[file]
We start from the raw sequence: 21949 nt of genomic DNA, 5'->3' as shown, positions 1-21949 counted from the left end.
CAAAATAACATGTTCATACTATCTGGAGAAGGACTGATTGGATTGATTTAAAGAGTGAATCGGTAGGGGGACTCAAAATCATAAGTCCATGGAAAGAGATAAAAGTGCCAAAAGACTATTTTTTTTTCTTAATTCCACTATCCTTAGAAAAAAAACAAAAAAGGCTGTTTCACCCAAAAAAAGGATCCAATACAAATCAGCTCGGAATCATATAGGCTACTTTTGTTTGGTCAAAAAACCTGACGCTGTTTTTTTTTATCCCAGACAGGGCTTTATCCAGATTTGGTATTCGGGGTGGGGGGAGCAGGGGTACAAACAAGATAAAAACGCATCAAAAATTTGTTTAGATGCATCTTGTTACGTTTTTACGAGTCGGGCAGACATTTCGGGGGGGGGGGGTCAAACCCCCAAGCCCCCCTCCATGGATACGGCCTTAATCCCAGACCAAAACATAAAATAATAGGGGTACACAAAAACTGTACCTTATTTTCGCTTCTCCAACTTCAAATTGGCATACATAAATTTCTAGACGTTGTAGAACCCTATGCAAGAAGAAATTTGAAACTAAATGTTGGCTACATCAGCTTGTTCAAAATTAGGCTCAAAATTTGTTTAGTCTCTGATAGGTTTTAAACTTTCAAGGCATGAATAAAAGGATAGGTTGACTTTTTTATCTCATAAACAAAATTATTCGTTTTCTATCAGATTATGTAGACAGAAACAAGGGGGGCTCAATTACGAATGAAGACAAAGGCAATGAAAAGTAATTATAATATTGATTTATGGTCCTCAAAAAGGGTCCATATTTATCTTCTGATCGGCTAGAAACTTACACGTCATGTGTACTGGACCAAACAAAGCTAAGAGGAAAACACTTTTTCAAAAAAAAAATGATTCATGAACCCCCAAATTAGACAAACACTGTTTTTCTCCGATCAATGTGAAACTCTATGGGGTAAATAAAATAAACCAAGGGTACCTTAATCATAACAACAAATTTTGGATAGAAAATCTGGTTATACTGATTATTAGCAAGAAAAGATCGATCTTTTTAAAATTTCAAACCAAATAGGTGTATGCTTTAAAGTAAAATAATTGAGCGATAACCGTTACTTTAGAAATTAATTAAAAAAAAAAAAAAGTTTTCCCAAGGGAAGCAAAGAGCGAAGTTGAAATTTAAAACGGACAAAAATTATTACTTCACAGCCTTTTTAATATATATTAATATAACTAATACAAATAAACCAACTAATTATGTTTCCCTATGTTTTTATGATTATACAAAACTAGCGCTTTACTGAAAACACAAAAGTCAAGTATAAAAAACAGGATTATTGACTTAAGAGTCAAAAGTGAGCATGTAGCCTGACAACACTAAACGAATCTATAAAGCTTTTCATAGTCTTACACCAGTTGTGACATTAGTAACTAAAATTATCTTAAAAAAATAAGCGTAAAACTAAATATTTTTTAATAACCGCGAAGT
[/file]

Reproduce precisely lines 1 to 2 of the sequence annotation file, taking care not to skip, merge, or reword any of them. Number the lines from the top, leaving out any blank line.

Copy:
We start from the raw sequence: 21949 nt of genomic DNA, 5'->3' as shown, positions 1-21949 counted from the left end.
CAAAATAACATGTTCATACTATCTGGAGAAGGACTGATTGGATTGATTTAAAGAGTGAATCGGTAGGGGGACTCAAAATCATAAGTCCATGGAAAGAGATAAAAGTGCCAAAAGACTATTTTTTTTTCTTAATTCCACTATCCTTAGAAAAAAAACAAAAAAGGCTGTTTCACCCAAAAAAAGGATCCAATACAAATCAGCTCGGAATCATATAGGCTACTTTTGTTTGGTCAAAAAACCTGACGCTGTTTTTTTTTATCCCAGACAGGGCTTTATCCAGATTTGGTATTCGGGGTGGGGGGAGCAGGGGTACAAACAAGATAAAAACGCATCAAAAATTTGTTTAGATGCATCTTGTTACGTTTTTACGAGTCGGGCAGACATTTCGGGGGGGGGGGGTCAAACCCCCAAGCCCCCCTCCATGGATACGGCCTTAATCCCAGACCAAAACATAAAATAATAGGGGTACACAAAAACTGTACCTTATTTTCGCTTCTCCAACTTCAAATTGGCATACATAAATTTCTAGACGTTGTAGAACCCTATGCAAGAAGAAATTTGAAACTAAATGTTGGCTACATCAGCTTGTTCAAAATTAGGCTCAAAATTTGTTTAGTCTCTGATAGGTTTTAAACTTTCAAGGCATGAATAAAAGGATAGGTTGACTTTTTTATCTCATAAACAAAATTATTCGTTTTCTATCAGATTATGTAGACAGAAACAAGGGGGGCTCAATTACGAATGAAGACAAAGGCAATGAAAAGTAATTATAATATTGATTTATGGTCCTCAAAAAGGGTCCATATTTATCTTCTGATCGGCTAGAAACTTACACGTCATGTGTACTGGACCAAACAAAGCTAAGAGGAAAACACTTTTTCAAAAAAAAAATGATTCATGAACCCCCAAATTAGACAAACACTGTTTTTCTCCGATCAATGTGAAACTCTATGGGGTAAATAAAATAAACCAAGGGTACCTTAATCATAACAACAAATTTTGGATAGAAAATCTGGTTATACTGATTATTAGCAAGAAAAGATCGATCTTTTTAAAATTTCAAACCAAATAGGTGTATGCTTTAAAGTAAAATAATTGAGCGATAACCGTTACTTTAGAAATTAATTAAAAAAAAAAAAAAGTTTTCCCAAGGGAAGCAAAGAGCGAAGTTGAAATTTAAAACGGACAAAAATTATTACTTCACAGCCTTTTTAATATATATTAATATAACTAATACAAATAAACCAACTAATTATGTTTCCCTATGTTTTTATGATTATACAAAACTAGCGCTTTACTGAAAACACAAAAGTCAAGTATAAAAAACAGGATTATTGACTTAAGAGTCAAAAGTGAGCATGTAGCCTGACAACACTAAACGAATCTATAAAGCTTTTCATAGTCTTACACCAGTTGTGACATTAGTAACTAAAATTATCTTAAAAAAATAAGCGTAAAACTAAATATTTTTTAATAACCGCGAAGT